Today in the United States over 52 million family members are caring for a spouse or loved one (sometimes around the clock). For the family caregiver the rewards can be great – providing care in the safety and comfort of home brings ease, independence and connection. It may also mean keeping a frail or disabled family member out of a nursing home, or care facility, and the financial burden or loss of autonomy and family connection that may come along with such a choice. However, it can also be a great challenge for family caregivers.
Family caregivers usually value their important role, but are often faced with few options for support or time-off. Seniors At Home commonly sees family caregivers who are totally exhausted with no time for themselves. It’s a problem that is growing. A study by the Commonwealth Fund found that 60% of family caregivers surveyed reported fair or poor health, one or more chronic conditions, or a disability, compared with only 33% of non-caregivers.
Assessing Caregiver Burnout
Traci Dobronravova, Director of Seniors At Home, says that often caregivers don’t recognize the signs of stress and burnout in themselves, having put their own feelings and needs aside for so long in order to care for another.
When starting to complete an in-home care management assessment, geriatric specialists at Seniors At Home, ask straightforward questions to family caregivers to get a sense of how they are fairing, ‘When is the last time you were able to leave your house to have lunch with a friend?’ and ‘How often do you take four hours off to take a walk or run some errands?’
Seniors At Home can pretty quickly gauge whether the main family caregiver has any time to themselves to rest, unwind and attend to their own needs.
Signs of caregiver burnout include:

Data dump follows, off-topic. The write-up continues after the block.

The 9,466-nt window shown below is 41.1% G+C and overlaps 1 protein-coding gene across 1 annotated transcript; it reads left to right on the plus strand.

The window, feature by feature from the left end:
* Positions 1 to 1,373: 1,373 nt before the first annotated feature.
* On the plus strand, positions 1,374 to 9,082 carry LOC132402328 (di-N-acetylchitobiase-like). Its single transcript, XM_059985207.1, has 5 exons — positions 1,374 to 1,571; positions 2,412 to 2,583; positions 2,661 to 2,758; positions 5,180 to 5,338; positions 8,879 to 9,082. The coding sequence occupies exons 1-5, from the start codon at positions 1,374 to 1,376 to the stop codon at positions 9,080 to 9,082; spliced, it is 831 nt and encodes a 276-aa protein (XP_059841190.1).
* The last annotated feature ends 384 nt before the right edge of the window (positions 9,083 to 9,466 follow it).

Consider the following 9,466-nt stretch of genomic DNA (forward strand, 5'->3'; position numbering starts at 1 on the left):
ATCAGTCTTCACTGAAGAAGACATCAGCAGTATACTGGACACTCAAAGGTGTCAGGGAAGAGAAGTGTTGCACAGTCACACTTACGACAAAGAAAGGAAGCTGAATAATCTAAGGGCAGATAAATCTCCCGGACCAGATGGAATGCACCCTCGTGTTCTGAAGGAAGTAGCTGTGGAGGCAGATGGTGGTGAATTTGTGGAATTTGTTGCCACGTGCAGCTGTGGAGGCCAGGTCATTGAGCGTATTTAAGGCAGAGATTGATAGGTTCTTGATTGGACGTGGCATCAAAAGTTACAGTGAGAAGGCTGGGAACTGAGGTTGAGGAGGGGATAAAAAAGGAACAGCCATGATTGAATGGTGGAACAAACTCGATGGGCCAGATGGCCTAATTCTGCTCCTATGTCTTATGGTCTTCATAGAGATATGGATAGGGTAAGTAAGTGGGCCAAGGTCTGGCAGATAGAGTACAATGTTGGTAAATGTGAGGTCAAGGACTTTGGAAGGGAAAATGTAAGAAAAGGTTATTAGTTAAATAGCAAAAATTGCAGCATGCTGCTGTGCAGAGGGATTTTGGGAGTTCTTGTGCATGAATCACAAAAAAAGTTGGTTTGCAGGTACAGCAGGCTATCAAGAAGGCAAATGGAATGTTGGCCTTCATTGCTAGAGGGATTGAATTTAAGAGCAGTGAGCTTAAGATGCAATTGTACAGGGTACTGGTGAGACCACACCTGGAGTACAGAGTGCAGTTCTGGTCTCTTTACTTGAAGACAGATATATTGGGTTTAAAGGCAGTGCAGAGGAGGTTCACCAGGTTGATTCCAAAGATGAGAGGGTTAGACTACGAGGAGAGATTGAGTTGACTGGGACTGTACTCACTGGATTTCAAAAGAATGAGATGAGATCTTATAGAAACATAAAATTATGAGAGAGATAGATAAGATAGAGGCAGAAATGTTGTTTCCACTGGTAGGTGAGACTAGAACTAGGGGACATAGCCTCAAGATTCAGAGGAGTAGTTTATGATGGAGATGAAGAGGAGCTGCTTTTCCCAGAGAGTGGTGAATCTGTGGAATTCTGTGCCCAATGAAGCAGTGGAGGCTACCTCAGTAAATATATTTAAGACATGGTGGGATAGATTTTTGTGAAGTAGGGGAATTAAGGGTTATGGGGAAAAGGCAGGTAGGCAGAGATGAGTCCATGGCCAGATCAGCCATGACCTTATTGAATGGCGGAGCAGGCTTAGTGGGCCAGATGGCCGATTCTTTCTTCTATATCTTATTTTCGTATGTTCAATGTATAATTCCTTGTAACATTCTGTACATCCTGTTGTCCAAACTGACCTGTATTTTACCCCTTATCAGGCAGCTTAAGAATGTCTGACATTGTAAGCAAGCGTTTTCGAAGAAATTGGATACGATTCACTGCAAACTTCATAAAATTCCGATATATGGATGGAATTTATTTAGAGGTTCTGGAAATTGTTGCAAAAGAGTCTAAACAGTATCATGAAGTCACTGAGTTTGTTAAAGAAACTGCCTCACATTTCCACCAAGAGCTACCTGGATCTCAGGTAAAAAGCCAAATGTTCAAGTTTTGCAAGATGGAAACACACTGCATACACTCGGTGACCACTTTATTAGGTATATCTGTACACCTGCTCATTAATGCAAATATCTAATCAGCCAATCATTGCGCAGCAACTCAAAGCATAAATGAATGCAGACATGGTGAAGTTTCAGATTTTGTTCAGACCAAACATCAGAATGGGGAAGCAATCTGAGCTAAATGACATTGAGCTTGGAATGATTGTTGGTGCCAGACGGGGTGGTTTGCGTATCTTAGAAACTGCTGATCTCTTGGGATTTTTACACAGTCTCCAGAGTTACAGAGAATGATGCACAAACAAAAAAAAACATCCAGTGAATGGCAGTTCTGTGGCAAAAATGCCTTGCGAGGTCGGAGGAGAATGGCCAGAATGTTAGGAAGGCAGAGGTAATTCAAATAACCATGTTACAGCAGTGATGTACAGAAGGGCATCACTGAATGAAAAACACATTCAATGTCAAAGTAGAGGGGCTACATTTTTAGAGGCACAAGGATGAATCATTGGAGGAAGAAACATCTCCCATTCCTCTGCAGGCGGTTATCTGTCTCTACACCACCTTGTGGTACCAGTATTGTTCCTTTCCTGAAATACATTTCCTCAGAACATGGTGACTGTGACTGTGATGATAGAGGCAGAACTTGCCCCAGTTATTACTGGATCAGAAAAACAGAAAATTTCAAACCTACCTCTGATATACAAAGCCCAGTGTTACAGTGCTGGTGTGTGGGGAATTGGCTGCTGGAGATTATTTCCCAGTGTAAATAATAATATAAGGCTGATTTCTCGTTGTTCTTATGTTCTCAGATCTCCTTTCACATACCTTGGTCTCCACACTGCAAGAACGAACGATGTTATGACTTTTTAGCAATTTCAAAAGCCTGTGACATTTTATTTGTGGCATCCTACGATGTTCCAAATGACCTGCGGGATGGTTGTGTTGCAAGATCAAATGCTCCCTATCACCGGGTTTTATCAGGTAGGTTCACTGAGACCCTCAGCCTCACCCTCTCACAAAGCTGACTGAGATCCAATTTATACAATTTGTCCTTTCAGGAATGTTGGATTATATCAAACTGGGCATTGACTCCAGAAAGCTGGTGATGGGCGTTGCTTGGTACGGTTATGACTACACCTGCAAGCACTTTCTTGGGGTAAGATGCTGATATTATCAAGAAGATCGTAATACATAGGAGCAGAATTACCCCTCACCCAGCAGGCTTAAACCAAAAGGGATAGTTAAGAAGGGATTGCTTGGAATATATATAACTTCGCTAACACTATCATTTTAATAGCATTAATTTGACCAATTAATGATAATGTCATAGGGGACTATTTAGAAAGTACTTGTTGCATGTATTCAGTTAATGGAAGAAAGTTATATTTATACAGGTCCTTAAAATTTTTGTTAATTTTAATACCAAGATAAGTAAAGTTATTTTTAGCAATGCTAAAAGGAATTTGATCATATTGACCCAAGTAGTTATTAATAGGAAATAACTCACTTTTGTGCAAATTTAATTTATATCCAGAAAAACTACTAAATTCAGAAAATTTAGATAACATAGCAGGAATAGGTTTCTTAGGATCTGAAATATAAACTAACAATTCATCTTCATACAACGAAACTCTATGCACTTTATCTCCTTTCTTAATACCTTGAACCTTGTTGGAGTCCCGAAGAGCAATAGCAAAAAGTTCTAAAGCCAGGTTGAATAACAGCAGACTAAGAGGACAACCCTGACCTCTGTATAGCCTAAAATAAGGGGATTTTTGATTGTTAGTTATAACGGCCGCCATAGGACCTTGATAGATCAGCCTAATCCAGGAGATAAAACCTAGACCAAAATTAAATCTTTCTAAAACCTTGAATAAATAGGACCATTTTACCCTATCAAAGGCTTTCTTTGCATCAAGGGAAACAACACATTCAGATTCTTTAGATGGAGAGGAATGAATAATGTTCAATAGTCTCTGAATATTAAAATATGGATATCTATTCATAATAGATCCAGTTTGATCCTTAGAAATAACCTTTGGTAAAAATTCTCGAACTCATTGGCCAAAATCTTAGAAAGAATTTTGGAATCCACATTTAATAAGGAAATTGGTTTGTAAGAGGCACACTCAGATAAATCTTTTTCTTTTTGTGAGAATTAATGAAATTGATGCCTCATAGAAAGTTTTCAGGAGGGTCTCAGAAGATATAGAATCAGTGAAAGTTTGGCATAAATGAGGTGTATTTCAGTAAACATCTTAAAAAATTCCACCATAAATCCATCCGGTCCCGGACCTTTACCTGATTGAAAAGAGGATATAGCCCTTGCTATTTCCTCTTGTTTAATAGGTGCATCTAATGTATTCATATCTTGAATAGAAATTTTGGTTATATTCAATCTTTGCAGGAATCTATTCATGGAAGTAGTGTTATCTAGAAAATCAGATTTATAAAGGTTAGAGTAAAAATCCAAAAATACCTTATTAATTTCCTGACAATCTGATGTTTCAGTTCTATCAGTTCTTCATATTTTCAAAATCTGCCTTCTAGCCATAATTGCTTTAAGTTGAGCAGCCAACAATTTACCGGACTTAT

- Lowered immunity to disease and infection
- Sleeping problems
In-Home Respite Care Brings Relief
Bringing in respite or “relief” caregivers can be a good option when family members are already stretched with hectic jobs, parenting, and other commitments.
Some families may at first resist bringing in a paid caregiver because it may feel suddenly like a “stranger” is in their home, especially if a spouse feels like it is his or her duty to do all the round-the-clock caregiving.
Helen, happily married for 60 years, called Seniors At Home because she was starting to feel like a prisoner in her own home because of her constant caregiving for her husband, Max.
Initially Max refused outside help, but when the conversation shifted to the care of his wife, he realized that getting help for himself meant also getting daily living help for his wife as well.
At Seniors At Home, caregivers, sometimes called home care aides, are employees (not contractors) and are interviewed, trained, and fully screened. They get ongoing education to help them excel at their jobs, including training to support the needs of bedbound clients, dementia care, and caregiving at the end of life.
Sometimes feelings of guilt may come up for a family caregiver, especially for a spouse, if they leave their partner in order to care for themselves. But bringing in help to supplement caregiving (even for a few hours a week) can bring deep relief for both the main family caregiver and the person needing the help.
For Helen and Max, the arrival of a home care aide has been a huge relief and both of them have experienced health improvements. Now Helen can go out for a few hours to meet with friends, see a movie, and have a life outside her home.
Benefits to in-home respite care:
- Gives the caregiver time to rest, relax, pursue favorite activities and avoid isolation, which in turn decreases the negative consequences of stress such as poor health and family conflicts;
- Offers the person being cared for opportunities to socialize with others, and can reduce feelings of helplessness or guilt of being a “burden” to family or spouse.
With the help of in-home respite care, family caregivers can take better care of themselves, and in turn, be better able to care for their love one.
To find out how your family can benefit from a respite caregiver, call us at 415-449-3700 or contact us online.